Advanced Diagnostic Pathology Fellowship by the Numbers

Although Côte d'Ivoire has plans to treat the most aggressive forms of breast cancer with immunotherapy, the country’s pathologists currently lack formal training in conducting diagnostic tests to determine which patients are eligible for immunotherapy treatment. To address this gap, PhenoPath trained Prof. Diomande on interpreting immunotherapy biomarkers, such as programmed death-ligand 1 (PD-L1), to determine which patients could benefit the most from immunotherapy. Being able to correctly interpret PD-L1 biomarkers is particularly significant for improving patient outcomes in Côte d’Ivoire as immunotherapy offers a dramatic shift in the way cancer is treated. Immunotherapy drugs target the immune system to fight disease without harming healthy cells, a toxic side effect of untargeted chemotherapies and radiation. Prof. Diomande remarks, “Accurate interpretation of immunotherapy biomarkers by pathologists will be very important for our breast and colon cancer patients. I plan to teach my pathology students what I have learned so the knowledge can be passed on and we can save more lives.”

Featured left to right: Daniel Seymour (BVGH), Dr. Harry Hwang (PhenoPath), Dr. Homian (Ivorian fellow), Prof. Diomande (Ivorian fellow), Dr. Steve Kussick (PhenoPath), Sameera Pochiraju (BVGH)
"Friends of Cancer Patients congratulates BVGH for carrying out a successful fellowship program and wishes continued success to the Ivorian doctors who participated in the program." - Dr. Sawsan Al Madhi, Director General of Friends of Cancer Patients Charity, UAE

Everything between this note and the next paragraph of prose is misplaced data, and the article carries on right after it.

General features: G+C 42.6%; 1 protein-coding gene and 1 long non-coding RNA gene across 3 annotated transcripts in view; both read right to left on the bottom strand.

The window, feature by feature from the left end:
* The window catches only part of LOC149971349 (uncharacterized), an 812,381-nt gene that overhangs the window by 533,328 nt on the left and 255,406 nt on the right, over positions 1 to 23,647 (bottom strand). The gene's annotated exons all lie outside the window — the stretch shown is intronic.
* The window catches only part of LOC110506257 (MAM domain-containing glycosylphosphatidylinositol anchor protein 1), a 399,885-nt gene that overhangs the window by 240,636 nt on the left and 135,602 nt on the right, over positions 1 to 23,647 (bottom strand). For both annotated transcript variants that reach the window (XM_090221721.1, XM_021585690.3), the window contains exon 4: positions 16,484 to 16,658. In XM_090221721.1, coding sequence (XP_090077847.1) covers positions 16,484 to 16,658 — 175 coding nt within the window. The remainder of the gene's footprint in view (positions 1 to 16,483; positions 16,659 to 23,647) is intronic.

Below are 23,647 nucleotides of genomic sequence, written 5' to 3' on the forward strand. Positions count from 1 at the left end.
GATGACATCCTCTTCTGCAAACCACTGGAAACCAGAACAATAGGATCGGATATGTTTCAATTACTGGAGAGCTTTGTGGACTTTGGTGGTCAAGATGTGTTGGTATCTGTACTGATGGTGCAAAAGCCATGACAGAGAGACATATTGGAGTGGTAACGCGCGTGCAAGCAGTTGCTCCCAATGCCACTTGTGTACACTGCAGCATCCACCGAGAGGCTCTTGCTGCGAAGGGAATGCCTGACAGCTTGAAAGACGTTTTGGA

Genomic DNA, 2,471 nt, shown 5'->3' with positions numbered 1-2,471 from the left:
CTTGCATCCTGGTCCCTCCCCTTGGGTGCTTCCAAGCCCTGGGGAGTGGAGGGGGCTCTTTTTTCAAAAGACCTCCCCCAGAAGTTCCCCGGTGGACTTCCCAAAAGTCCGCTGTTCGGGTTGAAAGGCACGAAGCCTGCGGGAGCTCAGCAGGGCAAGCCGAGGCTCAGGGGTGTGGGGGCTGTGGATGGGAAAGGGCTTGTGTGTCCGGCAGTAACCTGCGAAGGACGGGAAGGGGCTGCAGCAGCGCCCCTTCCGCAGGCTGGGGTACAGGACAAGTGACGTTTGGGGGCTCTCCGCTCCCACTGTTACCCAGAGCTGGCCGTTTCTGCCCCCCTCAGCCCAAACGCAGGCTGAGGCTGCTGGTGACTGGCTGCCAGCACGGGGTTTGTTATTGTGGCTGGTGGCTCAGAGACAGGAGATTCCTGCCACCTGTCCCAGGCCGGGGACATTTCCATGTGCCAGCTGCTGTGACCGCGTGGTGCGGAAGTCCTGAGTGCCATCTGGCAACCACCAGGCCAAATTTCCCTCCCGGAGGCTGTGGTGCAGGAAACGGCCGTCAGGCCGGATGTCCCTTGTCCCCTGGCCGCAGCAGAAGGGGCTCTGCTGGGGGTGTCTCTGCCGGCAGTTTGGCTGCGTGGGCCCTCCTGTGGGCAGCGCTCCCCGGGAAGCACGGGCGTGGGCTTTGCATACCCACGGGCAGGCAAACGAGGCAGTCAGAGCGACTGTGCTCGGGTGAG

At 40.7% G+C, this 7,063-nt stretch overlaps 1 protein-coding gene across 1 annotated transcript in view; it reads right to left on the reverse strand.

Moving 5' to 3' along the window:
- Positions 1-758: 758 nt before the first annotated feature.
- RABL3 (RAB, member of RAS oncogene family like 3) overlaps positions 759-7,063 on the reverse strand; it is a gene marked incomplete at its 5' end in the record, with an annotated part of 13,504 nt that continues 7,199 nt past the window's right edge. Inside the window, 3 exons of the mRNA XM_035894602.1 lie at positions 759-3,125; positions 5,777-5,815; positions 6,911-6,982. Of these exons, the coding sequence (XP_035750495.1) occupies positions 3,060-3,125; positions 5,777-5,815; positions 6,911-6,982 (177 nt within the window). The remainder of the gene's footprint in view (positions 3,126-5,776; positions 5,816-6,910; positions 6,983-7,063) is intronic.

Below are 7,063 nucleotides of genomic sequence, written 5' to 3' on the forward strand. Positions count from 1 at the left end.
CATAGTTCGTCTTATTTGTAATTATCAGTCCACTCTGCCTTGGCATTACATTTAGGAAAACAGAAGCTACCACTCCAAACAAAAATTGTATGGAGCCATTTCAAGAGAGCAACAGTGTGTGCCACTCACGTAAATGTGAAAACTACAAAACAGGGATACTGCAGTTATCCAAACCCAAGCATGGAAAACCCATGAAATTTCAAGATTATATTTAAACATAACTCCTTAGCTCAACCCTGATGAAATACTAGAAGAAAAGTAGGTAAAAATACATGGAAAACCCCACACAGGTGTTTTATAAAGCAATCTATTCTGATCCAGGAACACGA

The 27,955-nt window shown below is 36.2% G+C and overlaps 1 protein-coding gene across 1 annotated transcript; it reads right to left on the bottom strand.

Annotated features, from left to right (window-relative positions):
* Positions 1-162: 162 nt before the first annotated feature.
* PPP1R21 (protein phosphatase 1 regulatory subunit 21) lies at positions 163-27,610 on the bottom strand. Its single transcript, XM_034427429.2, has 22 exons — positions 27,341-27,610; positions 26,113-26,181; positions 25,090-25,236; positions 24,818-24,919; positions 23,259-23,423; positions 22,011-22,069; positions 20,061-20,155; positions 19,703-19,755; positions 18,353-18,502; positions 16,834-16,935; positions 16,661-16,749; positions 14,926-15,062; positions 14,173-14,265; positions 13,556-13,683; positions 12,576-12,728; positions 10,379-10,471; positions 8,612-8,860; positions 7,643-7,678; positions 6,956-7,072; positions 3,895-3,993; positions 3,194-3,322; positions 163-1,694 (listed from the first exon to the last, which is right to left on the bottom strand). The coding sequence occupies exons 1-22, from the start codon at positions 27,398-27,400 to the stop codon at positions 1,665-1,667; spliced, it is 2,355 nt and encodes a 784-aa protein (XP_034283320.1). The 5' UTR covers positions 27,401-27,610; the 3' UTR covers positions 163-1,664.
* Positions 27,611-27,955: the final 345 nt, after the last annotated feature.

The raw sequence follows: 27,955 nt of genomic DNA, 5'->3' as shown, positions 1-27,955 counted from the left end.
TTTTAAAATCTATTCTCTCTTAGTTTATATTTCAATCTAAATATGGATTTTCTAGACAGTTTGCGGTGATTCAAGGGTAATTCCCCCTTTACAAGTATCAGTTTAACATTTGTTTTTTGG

Building on the breast pathology workshop led by BVGH in collaboration with ASCP in April 2019, Prof. Diomande visited ASCP’s headquarters in Chicago following his fellowship at PhenoPath. He met with Dr. Dan Milner, Chief Medical Officer of ASCP, to discuss opportunities for future partnership and visited the pathology departments at Northwestern University Hospital and the University of Illinois at Chicago Hospital to learn about their clinical services. On behalf of SIPath, Prof. Diomande values the ongoing collaboration with ASCP, which continues to provide technical and advisory support to Ivorian pathologists.

The Road Ahead

Even though there is much work ahead in diagnosing and treating cancer in Côte d'Ivoire, there have been striking advancements in the past few years, backed by strong government commitment. Today, the country has three IHC machines, a radiotherapy center, and perhaps one of the greatest assets of all - skilled and committed healthcare workers such as Prof. Diomande who are dedicated to improving patient lives. Prof. Diomande recently launched Sante Education Developpement Côte d'Ivoire, a non-governmental organization (NGO), to promote health, education, and sustainable development in rural areas of the country. Juggling between his roles as a pathologist, educator, and NGO President, Prof. Diomande believes Côte d'Ivoire’s future is bright -- "A healthy, well-educated, and literate person undeniably remains an effective agent of development for his community, his country, and the whole of humanity. Training programs such as the PhenoPath fellowship are important mechanisms to ensure my country is able to achieve its potential.”

Prof. Diomande at his desk at CHU Cocody in Abidjan, Côte d'Ivoire

Prof. Diomande and Dr. Homian express their heartfelt thanks to the entire PhenoPath team - Dr. Allen Gown, Dr. Steve Kussick, Dr. Harry Hwang, Dr. Cigdem Ussakli, Dr. David Hoak, Dr. Shawna Pyott, Dr. Ying Li, and Dr. Sandra Bohling.

BVGH is grateful to PhenoPath and Friends of Cancer Patients – for their efforts to make this fellowship a success – and our AAI program partners, Takeda Pharmaceutical Co., Ltd., Johnson & Johnson, and Faber Daeufer & Itrato PC.